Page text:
Tesla might have been the first to generate a lot of fanfare over an all-electric Semi, but it’s not the first to actually place an electric Semi with customers for full-time use. 

That nod would go to Daimler Trucks North America. The initial two Freightliner eCascadia semis were built this week for its Electric Innovation Fleet—funded by a $16 million California grant—and they’ll be placed into duty later this month by the Southern California operations of two companies: Penske Truck Leasing and NFI.

The company’s intent is to test how the trucks fare in large-scale fleet conditions, and the innovation fleet “will inform the final production versions” of its two upcoming electric trucks, the eCascadia, and the medium-duty Freightliner eM2. Daimler also has an Electric Vehicle Council of 38 customers “to identify and address all potential hurdles to large-scale deployment of commercial battery electric vehicles.”

How much range these trucks can achieve, while performing the tasks they’re expected to—year round—has been one of the great challenges for development teams. Daimler has quoted a range figure of 250 miles from the eCascadia pack’s 550 kwh of usable capacity (with an 80-percent charge possible in about 90 minutes), while Tesla has stuck to claims of versions offering 300 and 500 miles. 

With both trucks essentially fitting the spatial constraints, that led some in the industry to question the physics involved—including Martin Daum, the head of trucks at Daimler, who told Bloomberg that “for now, the same laws of physics apply in Germany and in California.”

Tech luminary Bill Gates is among those with doubts about trucking going electric; he went so far as to say he doesn’t see them working quite yet. But Daimler sounds bullish on electric.

Daimler Trucks North America president and CEO Roger Nielsen

Daimler Trucks North America president and CEO Roger Nielsen

“The road to emissions-free transportation is going to be driven with battery-electric vehicles,” said Daimler Trucks North America president and CEO Roger Nielsen, as part of the keynote address to the annual ACT fleet conference in April. “I believe the future is electric.”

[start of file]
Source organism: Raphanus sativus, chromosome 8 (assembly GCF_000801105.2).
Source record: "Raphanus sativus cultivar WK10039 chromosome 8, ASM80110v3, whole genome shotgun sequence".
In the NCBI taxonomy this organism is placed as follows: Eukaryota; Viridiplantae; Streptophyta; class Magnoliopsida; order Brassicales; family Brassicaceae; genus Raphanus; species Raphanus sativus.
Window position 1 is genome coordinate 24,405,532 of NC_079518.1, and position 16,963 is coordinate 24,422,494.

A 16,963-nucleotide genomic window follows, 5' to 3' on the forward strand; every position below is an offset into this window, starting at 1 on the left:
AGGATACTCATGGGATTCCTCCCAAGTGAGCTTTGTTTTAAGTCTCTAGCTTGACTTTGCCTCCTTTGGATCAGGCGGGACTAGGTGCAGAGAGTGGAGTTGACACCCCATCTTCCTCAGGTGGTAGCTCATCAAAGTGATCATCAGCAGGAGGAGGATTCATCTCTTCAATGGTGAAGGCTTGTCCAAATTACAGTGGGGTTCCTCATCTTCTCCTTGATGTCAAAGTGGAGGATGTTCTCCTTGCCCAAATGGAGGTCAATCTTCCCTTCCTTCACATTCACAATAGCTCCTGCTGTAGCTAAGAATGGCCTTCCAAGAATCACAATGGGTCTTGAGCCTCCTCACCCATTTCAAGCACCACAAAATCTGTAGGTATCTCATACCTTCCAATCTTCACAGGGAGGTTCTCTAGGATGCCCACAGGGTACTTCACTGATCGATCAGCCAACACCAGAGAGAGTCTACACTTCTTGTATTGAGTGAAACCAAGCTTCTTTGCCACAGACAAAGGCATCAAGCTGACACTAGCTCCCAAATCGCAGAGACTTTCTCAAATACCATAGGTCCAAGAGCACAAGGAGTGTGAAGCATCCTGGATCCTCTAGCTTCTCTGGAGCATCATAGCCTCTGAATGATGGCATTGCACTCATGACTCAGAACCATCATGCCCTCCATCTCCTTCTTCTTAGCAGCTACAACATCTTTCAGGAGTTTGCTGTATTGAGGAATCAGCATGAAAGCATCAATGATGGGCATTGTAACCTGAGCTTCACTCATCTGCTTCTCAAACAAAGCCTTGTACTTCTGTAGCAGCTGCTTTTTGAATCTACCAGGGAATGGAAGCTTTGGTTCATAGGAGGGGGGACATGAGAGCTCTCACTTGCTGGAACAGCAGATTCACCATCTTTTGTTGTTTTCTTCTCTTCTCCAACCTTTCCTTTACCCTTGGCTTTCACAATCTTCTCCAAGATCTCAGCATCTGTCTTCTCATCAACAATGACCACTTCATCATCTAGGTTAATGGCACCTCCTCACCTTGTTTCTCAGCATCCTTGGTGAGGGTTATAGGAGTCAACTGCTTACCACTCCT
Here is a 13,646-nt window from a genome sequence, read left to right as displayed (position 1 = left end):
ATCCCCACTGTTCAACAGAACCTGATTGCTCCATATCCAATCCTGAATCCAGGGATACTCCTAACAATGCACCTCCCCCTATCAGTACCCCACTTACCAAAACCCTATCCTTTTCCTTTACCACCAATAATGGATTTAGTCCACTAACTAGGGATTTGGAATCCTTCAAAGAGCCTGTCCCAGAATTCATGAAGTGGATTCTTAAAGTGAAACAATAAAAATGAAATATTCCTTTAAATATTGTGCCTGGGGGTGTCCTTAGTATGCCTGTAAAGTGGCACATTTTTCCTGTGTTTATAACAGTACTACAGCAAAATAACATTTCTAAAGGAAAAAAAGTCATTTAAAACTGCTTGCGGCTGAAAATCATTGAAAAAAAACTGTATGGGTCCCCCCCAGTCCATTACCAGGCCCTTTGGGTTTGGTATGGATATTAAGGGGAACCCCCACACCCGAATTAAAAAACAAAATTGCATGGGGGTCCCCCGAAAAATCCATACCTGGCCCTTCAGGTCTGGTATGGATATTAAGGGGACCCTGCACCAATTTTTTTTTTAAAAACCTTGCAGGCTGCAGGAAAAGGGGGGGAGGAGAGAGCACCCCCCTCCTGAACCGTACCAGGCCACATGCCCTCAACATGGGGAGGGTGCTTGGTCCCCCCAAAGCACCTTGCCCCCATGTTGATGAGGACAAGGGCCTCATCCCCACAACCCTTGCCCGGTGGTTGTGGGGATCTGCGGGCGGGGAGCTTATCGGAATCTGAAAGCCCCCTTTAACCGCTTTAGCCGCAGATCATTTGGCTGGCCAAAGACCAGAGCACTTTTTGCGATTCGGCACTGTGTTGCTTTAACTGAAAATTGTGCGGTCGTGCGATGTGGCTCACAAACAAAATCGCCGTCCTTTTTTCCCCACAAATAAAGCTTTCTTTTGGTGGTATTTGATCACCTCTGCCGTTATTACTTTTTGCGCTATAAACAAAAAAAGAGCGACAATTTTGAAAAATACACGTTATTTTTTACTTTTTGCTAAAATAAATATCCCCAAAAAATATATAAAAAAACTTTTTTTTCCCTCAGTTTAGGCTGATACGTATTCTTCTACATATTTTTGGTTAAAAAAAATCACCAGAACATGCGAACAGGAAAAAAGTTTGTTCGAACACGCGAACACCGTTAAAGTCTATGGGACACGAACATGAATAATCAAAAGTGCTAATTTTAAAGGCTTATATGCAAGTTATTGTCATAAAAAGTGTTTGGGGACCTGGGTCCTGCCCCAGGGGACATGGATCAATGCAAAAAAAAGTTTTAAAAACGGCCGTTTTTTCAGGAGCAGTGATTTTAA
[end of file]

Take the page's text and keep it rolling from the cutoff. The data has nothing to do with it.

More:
At that time Daimler called natural gas “an interim solution,” and stated that while it sees the potential for fuel cells it doesn’t see near-term viability. It stressed that three things need to happen: a common vehicle charging infrastructure; cheaper, lighter, and more powerful batteries; and incentives to strengthen electric’s ownership-cost advantages. 

Those might not be the only eCascadias to soon be placed in duty. Daimler says that it will put 50 commercial EVs into use by the end of the year in North America, and more deliveries of trucks from the Electric Innovation Fleet will continue through the year. 

Freightliner eCascadia electric semi and Freightliner eM2 short-haul truck

Freightliner eCascadia electric semi and Freightliner eM2 short-haul truck

The longer-hauling electric truck gets its name from the Cascadia, which is the best-selling Class 8 heavy-duty truck. 

Tesla has followed a different strategy than Daimler. It’s been getting the Semi out for customer test drives—including a long tour last year visiting big-name reservation-holders such as UPS and J.B. Hunt—but hasn't yet placed it into fleet duty (outside of its own, in delivering cars). Tesla hasn’t recently provided a formal update on the Semi, but Green Car Reports has reached out to the company for comment. 

The two trucks could actually reach the market within months of each other. The Tesla Semi is now expected for first deliveries in late 2020, while Daimler is targeting full-scale production in Portland, Oregon, beginning in 2021.